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A chilling story of modern terrorism from the grandmaster of international intrigue. T he Day of the Jackal, The Dogs of War, The Odessa File-the books of Frederick Forsyth have helped define the international thriller as we know it today. Combining meticulous research with crisp narratives and plots as current as the headlines, Forsyth shows us the world as it is in a waA chilling story of modern terrorism from the grandmaster of international intrigue. T he Day of the Jackal, The Dogs of War, The Odessa File-the books of Frederick Forsyth have helped define the international thriller as we know it today. Combining meticulous research with crisp narratives and plots as current as the headlines, Forsyth shows us the world as it is in a way that few have ever been able to equal.And the world as it is today is a very scary place.When British and American intelligence catch wind of a major Al Qaeda operation in the works, they instantly galvanize- but to do what? They know nothing about it: the what, where, or when. They have no sources in Al Qaeda, and it's impossible to plant someone. Impossible, unless . . .The Afghan is Izmat Khan, a five-year prisoner of Guantánamo Bay and a former senior commander of the Taliban. The Afghan is also Colonel Mike Martin, a twenty-five-year veteran of war zones around the world-a dark, lean man born and raised in Iraq. In an attempt to stave off disaster, the intelligence agencies will try to do what no one has ever done before-pass off a Westerner as an Arab among Arabs-pass off Martin as the trusted Khan.It will require extraordinary preparation, and then extraordinary luck, for nothing can truly prepare Martin for the dark and shifting world into which he is about to enter. Or for the terrible things he will find there.Filled with remarkable detail and compulsive drama, The Afghan is further proof that Forsyth is truly master of suspense....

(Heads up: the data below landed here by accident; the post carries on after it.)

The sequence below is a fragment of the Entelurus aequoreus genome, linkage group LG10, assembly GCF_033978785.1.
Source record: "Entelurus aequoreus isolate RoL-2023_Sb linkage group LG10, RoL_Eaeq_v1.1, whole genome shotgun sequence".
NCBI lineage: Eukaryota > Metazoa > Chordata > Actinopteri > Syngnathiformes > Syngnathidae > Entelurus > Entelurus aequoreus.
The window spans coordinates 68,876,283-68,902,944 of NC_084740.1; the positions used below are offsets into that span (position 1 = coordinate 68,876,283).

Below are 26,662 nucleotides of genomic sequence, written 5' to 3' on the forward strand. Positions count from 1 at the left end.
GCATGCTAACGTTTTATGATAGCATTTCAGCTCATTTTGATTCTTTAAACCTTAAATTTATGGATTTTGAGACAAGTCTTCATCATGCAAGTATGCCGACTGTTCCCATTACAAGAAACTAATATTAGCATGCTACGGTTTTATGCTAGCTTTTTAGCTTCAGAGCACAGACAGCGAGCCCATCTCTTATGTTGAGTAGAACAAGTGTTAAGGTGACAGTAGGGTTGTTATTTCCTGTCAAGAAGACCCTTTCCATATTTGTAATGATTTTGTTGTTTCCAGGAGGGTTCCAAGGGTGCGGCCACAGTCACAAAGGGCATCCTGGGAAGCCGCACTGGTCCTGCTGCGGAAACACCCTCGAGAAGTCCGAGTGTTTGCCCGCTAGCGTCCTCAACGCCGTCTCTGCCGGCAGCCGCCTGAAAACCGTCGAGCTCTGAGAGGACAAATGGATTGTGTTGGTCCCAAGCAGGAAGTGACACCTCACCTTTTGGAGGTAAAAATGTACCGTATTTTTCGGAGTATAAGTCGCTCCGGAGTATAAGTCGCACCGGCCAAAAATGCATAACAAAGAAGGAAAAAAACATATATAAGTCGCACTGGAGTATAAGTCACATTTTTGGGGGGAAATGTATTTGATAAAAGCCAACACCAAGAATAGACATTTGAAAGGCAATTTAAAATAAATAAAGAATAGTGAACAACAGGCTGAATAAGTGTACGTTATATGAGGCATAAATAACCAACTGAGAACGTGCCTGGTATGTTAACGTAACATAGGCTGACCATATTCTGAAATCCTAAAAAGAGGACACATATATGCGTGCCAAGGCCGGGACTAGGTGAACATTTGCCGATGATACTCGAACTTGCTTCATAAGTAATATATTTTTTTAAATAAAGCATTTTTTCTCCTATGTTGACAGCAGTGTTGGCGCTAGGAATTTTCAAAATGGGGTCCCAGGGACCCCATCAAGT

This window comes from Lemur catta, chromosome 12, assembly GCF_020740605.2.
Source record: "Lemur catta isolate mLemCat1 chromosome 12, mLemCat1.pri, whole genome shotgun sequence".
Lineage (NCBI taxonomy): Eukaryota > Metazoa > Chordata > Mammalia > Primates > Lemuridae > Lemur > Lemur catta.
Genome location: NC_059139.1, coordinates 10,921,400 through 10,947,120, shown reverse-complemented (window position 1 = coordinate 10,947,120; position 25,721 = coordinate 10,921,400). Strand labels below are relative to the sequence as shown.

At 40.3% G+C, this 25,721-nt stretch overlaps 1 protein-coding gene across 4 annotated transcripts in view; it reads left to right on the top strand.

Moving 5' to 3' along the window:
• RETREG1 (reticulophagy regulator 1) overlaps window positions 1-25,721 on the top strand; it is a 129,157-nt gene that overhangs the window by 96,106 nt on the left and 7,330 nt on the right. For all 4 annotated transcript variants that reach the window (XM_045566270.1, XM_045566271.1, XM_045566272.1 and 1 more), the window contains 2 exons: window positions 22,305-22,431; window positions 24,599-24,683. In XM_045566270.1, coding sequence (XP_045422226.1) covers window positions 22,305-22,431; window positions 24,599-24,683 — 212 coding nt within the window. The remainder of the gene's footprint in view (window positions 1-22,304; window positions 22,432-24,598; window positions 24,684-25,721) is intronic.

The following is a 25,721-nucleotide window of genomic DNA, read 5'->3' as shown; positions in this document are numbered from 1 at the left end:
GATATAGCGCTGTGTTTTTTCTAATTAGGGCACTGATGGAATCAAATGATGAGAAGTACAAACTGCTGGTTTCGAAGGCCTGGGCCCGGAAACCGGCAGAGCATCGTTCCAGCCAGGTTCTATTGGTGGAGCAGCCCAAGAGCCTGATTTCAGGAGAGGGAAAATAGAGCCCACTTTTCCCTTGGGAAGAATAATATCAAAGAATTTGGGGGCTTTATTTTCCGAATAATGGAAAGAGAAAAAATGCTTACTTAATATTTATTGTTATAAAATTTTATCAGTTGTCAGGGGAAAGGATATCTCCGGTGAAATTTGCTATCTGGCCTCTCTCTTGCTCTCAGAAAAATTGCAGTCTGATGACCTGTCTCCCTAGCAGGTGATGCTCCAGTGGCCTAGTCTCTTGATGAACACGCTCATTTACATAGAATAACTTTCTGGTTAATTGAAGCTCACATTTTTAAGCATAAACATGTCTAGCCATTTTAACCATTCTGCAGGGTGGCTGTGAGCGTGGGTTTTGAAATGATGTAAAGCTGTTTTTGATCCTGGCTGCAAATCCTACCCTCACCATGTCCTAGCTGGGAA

Title : The Afghan
Author :
Rating :
ISBN : 9780399153945
Format Type : Hardcover
Number of Pages : 343 Pages
Status : Available For Download
Last checked : 21 Minutes ago!

The Afghan Reviews

  • David J.
    2018-08-28 04:15

    You don't read Forsyth for the dialogue or the narrative style - you read him for twisty, page-turning plot and for know-how. This one, I have to admit, kept me turning the pages, but I found precious little new in the know-how. Forysth's dialogue is wooden at best. In this one, he handles dialogue by mostly omitting it altogether. When he does break his long, grey, heavy paragraphs for a line of dialogue, it's not wooden any more - it's like lead.Much the same goes for the narrative style. This is an adventure story that makes a thrilling sequence read like the legal column in a heavyweight broadsheet newspaper.It looks like one he was reluctantly arm-twisted by his publisher into writing - a book that he didn't want to bother with but which would make a bob or two for the publisher. Steal it if you must, but for pity's sake don't spend money on it.